Apr 15, 2022 - Politics & Policy

Focus group: Pennsylvania swing voters favor more drilling

Illustration of an oil barrel with an "I voted" sticker.
Illustration: Shoshana Gordon/Axios

Pennsylvania swing voters in our Axios Engagious/Schlesinger focus group strongly favored ramping up domestic oil drilling in response to rising gas prices.

Why it matters: The COVID-19 economy and war in Ukraine have driven up fill-ups. Republicans trying to retake Congress say President Biden's approach to energy and environmental regulation also are to blame — and say if they win back power, they'll push to increase domestic oil production.

👀 Axios will cover a focus group in a different battleground state each month until the November midterms.

Driving the news: Pro-drilling sentiment was a key takeaway from two online, statewide focus-group panels Axios sat in on Tuesday night.

  • They included 13 men and women who live in Pennsylvania and voted for Donald Trump in 2016 but flipped to Joe Biden in 2020.
  • Ten of the 13 live in the Philadelphia metropolitan area.
  • A focus group isn't a statistically significant sample like a poll. But the responses help show what voters in crucial states are focused on.

Details: Eight of the 13 Pennsylvanians said they favor ramping up domestic oil drilling.

  • Two in three said they place more blame for gas prices with Russian President Vladimir Putin than Biden.
  • Biden has been branding higher costs as "Putin's price hike."
  • None of the swing voters bought the notion that paying more at the pump is the cost of showing support for the people of Ukraine.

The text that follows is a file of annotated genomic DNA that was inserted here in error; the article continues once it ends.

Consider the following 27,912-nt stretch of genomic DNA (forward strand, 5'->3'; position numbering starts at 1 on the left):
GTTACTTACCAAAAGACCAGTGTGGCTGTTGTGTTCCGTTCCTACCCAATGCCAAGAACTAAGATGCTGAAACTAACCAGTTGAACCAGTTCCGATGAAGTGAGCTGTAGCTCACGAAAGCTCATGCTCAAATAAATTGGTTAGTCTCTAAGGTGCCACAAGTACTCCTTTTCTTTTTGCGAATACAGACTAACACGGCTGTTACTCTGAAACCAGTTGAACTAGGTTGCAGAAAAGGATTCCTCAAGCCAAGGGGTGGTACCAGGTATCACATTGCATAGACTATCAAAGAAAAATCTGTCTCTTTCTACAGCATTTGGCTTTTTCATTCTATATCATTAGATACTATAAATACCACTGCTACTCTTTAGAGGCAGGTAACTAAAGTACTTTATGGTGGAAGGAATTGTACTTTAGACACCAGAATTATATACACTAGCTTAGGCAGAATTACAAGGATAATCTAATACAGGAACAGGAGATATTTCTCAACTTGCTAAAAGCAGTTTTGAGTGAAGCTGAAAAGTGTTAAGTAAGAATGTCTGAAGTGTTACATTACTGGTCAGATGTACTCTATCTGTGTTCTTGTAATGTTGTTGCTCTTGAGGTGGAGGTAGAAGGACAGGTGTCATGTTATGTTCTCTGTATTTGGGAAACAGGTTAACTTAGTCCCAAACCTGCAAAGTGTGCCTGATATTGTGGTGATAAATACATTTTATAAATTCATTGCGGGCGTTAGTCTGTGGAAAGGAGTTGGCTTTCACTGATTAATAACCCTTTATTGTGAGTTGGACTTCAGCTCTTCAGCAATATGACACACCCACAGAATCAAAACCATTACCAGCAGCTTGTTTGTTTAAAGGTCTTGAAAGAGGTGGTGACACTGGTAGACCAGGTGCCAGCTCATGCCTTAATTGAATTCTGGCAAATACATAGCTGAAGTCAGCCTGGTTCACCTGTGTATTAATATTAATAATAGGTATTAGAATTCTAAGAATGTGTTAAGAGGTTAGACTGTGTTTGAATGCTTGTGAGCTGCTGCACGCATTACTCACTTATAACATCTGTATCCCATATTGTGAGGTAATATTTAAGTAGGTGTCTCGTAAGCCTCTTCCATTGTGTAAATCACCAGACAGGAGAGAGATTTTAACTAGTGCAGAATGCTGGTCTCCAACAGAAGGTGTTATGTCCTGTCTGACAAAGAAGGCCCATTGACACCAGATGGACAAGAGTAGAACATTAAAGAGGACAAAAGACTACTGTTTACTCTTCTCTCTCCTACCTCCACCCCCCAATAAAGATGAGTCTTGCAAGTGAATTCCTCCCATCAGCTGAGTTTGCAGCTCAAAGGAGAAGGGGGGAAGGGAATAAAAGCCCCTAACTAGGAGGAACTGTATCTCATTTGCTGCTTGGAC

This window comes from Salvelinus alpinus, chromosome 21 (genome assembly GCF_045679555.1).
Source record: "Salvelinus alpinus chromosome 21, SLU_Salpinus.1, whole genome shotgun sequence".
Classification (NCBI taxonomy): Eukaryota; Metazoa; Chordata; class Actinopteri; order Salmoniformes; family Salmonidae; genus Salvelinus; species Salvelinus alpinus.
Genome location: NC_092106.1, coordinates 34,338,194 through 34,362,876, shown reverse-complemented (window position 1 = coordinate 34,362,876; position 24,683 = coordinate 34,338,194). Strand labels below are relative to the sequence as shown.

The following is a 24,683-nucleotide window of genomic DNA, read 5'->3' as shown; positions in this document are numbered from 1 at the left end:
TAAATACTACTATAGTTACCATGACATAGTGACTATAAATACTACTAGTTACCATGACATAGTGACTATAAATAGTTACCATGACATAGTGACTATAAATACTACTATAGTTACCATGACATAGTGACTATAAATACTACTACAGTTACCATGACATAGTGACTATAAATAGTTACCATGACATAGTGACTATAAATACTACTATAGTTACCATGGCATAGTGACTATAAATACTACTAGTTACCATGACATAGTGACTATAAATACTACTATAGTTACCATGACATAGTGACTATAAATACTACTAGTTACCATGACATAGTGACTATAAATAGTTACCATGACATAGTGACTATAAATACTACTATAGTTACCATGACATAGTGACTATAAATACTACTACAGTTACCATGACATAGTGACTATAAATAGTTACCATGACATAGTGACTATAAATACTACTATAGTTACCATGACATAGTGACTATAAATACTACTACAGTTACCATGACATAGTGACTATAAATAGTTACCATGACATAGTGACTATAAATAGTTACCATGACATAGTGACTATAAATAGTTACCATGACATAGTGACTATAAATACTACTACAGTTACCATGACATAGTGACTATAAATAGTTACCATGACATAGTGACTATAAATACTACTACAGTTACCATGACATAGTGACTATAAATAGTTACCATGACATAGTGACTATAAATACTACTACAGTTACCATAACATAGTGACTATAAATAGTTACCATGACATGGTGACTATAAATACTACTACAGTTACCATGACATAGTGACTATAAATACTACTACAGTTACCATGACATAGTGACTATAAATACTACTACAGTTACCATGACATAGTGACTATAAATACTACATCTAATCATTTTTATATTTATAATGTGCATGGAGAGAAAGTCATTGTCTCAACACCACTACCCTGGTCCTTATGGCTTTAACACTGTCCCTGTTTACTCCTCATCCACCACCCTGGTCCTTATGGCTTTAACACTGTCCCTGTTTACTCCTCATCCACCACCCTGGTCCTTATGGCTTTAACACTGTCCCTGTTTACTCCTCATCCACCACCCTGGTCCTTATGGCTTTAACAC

Participants didn't say drilling should be the only answer.

  • Several expressed interest in tapping the Strategic Petroleum Reserve.
  • The also supported removing the gas tax, requiring better gas mileage in cars, making electric vehicles more cost-effective and installing more charging stations to incentivize more EV-buying, said Engagious president Rich Thau, who moderated the groups.
  • One suggested reconsidering the Keystone Pipeline, which Biden halted upon taking office.
  • Pennsylvania currently has over 7,000 active wells for extracting natural gas, according to StateImpact Pennsylvania.

The intrigue: The panelists also were asked to weigh in on the Republican and Democratic rivals in Pennsylvania's hotly contested U.S. Senate race.

The primaries are on May 17.

  • Six of the swing voters were registered Republicans; four were registered Democrats, and three were independents.

On the Republican side, each participant but one recognized celebrity physician Mehmet Oz, when shown his photo.

That said, the words they associated with the candidate were overwhelmingly negative.

  • Among the most frequently cited: "fraud," "celebrity" and "hack."

Only one person was able to identify Oz's chief opponent in the primary, Dave McCormick.

Of the six Republicans, five said they had no doubt their primary vote would go to McCormick.

The other said that if the vote were tomorrow, she'd also choose McCormick.

  • President Trump’s endorsement of Oz didn't help Oz with these swing voters.
  • That's not surprising, since the panels were composed of prior Trump backers who turned away from him in 2020.

In the Democratic race, participants were split between Lt. Gov. John Fetterman and Malcolm Kenyatta.

  • None expressed a preference for Rep. Conor Lamb (D-Pa.).
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